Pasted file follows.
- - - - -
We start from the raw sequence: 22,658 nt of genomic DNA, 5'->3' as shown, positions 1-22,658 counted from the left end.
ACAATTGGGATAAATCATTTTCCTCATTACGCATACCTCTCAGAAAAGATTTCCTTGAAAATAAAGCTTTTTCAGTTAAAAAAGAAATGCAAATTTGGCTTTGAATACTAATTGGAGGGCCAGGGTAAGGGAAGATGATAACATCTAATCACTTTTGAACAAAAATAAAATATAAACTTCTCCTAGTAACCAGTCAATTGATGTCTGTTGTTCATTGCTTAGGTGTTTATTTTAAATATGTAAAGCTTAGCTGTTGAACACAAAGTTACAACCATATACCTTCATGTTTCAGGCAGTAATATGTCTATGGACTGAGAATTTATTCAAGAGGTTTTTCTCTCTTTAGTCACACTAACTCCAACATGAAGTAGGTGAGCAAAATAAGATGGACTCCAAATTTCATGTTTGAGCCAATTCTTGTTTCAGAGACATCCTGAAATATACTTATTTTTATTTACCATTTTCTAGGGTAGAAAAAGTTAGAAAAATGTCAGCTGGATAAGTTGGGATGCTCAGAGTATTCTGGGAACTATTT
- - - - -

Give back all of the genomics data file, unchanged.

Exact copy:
We start from the raw sequence: 22,658 nt of genomic DNA, 5'->3' as shown, positions 1-22,658 counted from the left end.
ACAATTGGGATAAATCATTTTCCTCATTACGCATACCTCTCAGAAAAGATTTCCTTGAAAATAAAGCTTTTTCAGTTAAAAAAGAAATGCAAATTTGGCTTTGAATACTAATTGGAGGGCCAGGGTAAGGGAAGATGATAACATCTAATCACTTTTGAACAAAAATAAAATATAAACTTCTCCTAGTAACCAGTCAATTGATGTCTGTTGTTCATTGCTTAGGTGTTTATTTTAAATATGTAAAGCTTAGCTGTTGAACACAAAGTTACAACCATATACCTTCATGTTTCAGGCAGTAATATGTCTATGGACTGAGAATTTATTCAAGAGGTTTTTCTCTCTTTAGTCACACTAACTCCAACATGAAGTAGGTGAGCAAAATAAGATGGACTCCAAATTTCATGTTTGAGCCAATTCTTGTTTCAGAGACATCCTGAAATATACTTATTTTTATTTACCATTTTCTAGGGTAGAAAAAGTTAGAAAAATGTCAGCTGGATAAGTTGGGATGCTCAGAGTATTCTGGGAACTATTT